The digitisation agenda
Over the last ten years, law firms globally have been steadily embracing new working practices to enhance the ‘Business of Law’, from restructuring support teams to leveraging digital technologies to achieve a more efficient, equitable and flexible approach.
These digitisation efforts have been vastly accelerated in the last 18 months, with the COVID-19 pandemic necessitating drastic changes to working patterns, including flexible and hybrid working for both fee earners and support staff, and support team reorganisation and centralisation. Moreover, these changes have highlighted the importance of firm access to workflow data and systems, as BigHand’s Legal Workflow Management Report found.
East Anglian law firm, Ashtons Legal, was one firm already well established on their digitisation and centralisation journey prior to the pandemic. With the implementation of BigHand Workflow Management, however, they have been able to adopt a data-driven approach to optimise the way in which tasks are delegated, managed and reported upon. In doing so, Ashtons has been able to gain significant operational efficiencies - decreasing task turnaround and processing time and optimising the use of its centralised secretarial service, whilst engaging and empowering staff in its new, hybrid and flexible working model.
Tom Chevous, Digital Transformation Manager at Ashtons explains:
“As a firm, we have always been quite forward-thinking in our technology adoption as a way of ensuring we are providing the best service possible to our clients, in the most efficient way for staff and the business. This drive for operational excellence is championed right from the top, by our CEO Ed O’Rourke and COO, Ben Hallatt, who spearheads our centralisation initiative”.
He adds: “Prior to COVID, we had already introduced some centralised support functions across our five offices and were well geared up with flexible working policies and systems. However, it became apparent very quickly that we had little – if any – visibility of support workflows across the firm. Moreover, the traditional way in which fee earners would typically delegate tasks to specific support staff or secretaries was unsustainable. We took the opportunity to centralise our entire legal PA and support staff function, and I was put in charge of the IT that would underpin that new structure”.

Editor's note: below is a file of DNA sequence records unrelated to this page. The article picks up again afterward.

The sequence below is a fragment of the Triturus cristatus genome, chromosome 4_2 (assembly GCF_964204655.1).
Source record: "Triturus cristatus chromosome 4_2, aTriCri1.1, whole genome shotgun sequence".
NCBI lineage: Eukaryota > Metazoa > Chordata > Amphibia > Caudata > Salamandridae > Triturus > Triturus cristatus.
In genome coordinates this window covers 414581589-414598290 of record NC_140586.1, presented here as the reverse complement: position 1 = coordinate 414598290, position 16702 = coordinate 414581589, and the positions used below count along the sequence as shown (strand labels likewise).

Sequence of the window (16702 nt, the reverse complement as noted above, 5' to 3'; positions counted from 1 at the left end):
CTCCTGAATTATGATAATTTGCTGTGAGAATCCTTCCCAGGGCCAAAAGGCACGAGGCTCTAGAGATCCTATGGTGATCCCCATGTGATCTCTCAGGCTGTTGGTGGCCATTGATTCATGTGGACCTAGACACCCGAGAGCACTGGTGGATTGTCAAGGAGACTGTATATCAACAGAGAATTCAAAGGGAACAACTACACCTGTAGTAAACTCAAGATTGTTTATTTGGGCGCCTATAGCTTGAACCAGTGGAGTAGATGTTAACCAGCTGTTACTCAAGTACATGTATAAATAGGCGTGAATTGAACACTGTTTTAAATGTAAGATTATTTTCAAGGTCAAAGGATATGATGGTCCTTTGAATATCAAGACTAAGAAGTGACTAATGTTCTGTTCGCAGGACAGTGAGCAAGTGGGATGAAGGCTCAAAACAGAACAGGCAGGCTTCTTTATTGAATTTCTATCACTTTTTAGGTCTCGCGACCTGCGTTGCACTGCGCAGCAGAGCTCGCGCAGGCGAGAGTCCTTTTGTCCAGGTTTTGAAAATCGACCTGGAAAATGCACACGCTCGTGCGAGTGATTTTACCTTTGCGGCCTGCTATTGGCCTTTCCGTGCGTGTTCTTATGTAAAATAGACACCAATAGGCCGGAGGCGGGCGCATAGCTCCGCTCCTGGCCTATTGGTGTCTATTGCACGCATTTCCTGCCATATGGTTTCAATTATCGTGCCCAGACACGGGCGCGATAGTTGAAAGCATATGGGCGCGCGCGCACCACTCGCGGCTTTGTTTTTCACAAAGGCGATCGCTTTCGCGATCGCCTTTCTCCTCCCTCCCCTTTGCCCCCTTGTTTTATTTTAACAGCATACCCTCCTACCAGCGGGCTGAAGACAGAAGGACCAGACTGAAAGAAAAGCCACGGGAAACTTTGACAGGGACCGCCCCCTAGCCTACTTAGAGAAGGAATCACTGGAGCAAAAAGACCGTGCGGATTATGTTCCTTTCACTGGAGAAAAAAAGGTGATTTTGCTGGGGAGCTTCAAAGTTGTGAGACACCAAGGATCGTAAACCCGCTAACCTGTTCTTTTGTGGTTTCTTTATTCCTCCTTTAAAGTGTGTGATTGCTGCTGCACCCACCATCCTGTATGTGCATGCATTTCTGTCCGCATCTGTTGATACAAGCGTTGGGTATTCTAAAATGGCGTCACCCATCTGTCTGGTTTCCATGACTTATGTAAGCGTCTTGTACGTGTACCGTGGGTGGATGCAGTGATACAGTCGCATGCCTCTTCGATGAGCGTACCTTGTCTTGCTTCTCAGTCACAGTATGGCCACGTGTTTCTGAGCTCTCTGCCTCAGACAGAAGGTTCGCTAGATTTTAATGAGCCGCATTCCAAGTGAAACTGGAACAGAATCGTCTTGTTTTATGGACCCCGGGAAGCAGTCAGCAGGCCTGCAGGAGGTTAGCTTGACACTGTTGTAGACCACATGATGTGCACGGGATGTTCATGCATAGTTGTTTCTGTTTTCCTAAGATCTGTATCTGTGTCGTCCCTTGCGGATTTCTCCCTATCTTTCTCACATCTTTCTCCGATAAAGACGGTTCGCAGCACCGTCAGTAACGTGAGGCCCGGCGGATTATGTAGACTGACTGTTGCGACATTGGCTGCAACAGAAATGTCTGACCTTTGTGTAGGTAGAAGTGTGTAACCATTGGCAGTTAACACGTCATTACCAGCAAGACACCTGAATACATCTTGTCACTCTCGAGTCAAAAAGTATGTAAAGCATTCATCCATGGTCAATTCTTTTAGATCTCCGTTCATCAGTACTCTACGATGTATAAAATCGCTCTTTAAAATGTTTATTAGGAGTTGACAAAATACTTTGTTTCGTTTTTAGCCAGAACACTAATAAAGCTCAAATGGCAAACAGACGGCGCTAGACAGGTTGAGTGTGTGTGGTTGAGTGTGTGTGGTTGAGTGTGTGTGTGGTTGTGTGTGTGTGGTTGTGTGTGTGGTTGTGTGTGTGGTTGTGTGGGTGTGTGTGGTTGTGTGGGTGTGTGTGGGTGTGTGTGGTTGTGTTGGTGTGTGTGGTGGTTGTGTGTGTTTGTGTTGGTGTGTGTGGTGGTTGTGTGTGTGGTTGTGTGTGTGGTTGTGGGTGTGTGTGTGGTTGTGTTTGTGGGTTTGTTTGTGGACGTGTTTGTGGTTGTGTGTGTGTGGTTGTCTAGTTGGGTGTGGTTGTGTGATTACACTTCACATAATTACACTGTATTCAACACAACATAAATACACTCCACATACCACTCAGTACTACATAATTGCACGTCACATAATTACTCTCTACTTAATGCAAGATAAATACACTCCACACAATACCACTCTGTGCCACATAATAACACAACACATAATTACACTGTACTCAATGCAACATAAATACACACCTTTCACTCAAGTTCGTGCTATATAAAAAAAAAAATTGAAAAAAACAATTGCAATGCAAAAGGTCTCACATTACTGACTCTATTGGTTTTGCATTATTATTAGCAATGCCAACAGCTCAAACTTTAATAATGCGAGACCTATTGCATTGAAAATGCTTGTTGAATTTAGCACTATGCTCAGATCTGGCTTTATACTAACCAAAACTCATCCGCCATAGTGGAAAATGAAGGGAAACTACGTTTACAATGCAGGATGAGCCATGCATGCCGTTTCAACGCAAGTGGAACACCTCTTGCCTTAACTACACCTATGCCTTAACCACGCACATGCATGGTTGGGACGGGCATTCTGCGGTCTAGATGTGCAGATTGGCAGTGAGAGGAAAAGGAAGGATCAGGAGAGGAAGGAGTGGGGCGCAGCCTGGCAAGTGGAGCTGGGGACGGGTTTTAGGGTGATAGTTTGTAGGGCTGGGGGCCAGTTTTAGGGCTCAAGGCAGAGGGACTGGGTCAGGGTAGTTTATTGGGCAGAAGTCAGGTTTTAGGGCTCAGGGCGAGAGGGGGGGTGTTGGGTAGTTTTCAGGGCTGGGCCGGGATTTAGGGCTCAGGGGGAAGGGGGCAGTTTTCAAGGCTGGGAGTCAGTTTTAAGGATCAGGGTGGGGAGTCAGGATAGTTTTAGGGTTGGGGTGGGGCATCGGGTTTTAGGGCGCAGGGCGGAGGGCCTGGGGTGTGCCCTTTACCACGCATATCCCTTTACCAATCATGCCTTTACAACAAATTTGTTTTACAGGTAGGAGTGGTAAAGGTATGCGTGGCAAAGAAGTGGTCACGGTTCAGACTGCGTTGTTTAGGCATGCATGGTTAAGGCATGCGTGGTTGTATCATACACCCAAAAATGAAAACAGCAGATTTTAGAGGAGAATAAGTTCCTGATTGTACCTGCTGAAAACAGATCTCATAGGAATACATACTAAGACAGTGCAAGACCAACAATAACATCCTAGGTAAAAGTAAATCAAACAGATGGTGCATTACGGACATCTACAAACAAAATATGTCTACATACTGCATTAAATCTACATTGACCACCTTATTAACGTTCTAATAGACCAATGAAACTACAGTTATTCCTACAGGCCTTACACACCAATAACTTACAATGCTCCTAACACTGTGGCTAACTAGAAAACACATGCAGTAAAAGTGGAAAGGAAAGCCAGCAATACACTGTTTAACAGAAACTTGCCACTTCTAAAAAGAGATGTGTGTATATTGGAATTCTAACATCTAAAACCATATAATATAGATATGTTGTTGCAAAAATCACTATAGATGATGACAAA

Introducing legal workflow management
When Ashtons’ leadership team saw a demo of the full workflow management solution, they were suitably impressed by its functionality and configurability – particularly the reporting capabilities that would provide the granular level of insight and a baseline for workflow improvement. The firm had worked with BigHand’s digital dictation technology for many years, reducing training requirements for lawyers, who were already familiar with the look and feel of the technology.
As Tom explains: “On the one hand, digital transformation is all about data, but it also needs to be very human-centric. We wanted to think about how our users – my internal clients – should, and need to work, and put things in place that improve their lives, in a very efficient and effective way”.
In close collaboration with the HR team, Tom spoke with individual support staff to discuss the different roles they might move in to, from a centralised secretarial service / typing pool, to more legal support. “Alongside that,” he adds, “I was talking to every team to find out what they felt they would need from these centralised functions – specifically the work types and forms they would need within BigHand”.
This early engagement of staff was key. As Tom says: